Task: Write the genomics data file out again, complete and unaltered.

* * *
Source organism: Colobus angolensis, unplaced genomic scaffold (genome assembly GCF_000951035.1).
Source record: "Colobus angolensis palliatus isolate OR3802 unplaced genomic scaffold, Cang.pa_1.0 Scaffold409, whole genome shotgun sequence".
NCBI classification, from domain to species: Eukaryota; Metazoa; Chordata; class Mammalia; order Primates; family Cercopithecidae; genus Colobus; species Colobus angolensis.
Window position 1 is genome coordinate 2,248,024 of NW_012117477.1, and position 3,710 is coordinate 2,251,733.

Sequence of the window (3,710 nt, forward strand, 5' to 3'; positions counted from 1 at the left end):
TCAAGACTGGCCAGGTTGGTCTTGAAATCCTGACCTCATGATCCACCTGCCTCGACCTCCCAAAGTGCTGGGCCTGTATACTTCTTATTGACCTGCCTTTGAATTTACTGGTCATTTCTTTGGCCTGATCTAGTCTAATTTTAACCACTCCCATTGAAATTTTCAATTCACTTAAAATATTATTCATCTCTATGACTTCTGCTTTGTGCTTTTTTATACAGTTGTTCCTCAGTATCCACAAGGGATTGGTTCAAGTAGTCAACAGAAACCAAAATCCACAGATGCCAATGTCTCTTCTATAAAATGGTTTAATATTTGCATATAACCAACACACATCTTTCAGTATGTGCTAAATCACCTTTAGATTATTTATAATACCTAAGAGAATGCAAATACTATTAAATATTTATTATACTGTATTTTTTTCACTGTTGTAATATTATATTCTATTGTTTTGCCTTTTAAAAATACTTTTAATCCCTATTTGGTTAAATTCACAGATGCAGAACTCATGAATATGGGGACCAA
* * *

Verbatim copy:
Source organism: Colobus angolensis, unplaced genomic scaffold (genome assembly GCF_000951035.1).
Source record: "Colobus angolensis palliatus isolate OR3802 unplaced genomic scaffold, Cang.pa_1.0 Scaffold409, whole genome shotgun sequence".
NCBI classification, from domain to species: Eukaryota; Metazoa; Chordata; class Mammalia; order Primates; family Cercopithecidae; genus Colobus; species Colobus angolensis.
Window position 1 is genome coordinate 2,248,024 of NW_012117477.1, and position 3,710 is coordinate 2,251,733.

Sequence of the window (3,710 nt, forward strand, 5' to 3'; positions counted from 1 at the left end):
TCAAGACTGGCCAGGTTGGTCTTGAAATCCTGACCTCATGATCCACCTGCCTCGACCTCCCAAAGTGCTGGGCCTGTATACTTCTTATTGACCTGCCTTTGAATTTACTGGTCATTTCTTTGGCCTGATCTAGTCTAATTTTAACCACTCCCATTGAAATTTTCAATTCACTTAAAATATTATTCATCTCTATGACTTCTGCTTTGTGCTTTTTTATACAGTTGTTCCTCAGTATCCACAAGGGATTGGTTCAAGTAGTCAACAGAAACCAAAATCCACAGATGCCAATGTCTCTTCTATAAAATGGTTTAATATTTGCATATAACCAACACACATCTTTCAGTATGTGCTAAATCACCTTTAGATTATTTATAATACCTAAGAGAATGCAAATACTATTAAATATTTATTATACTGTATTTTTTTCACTGTTGTAATATTATATTCTATTGTTTTGCCTTTTAAAAATACTTTTAATCCCTATTTGGTTAAATTCACAGATGCAGAACTCATGAATATGGGGACCAA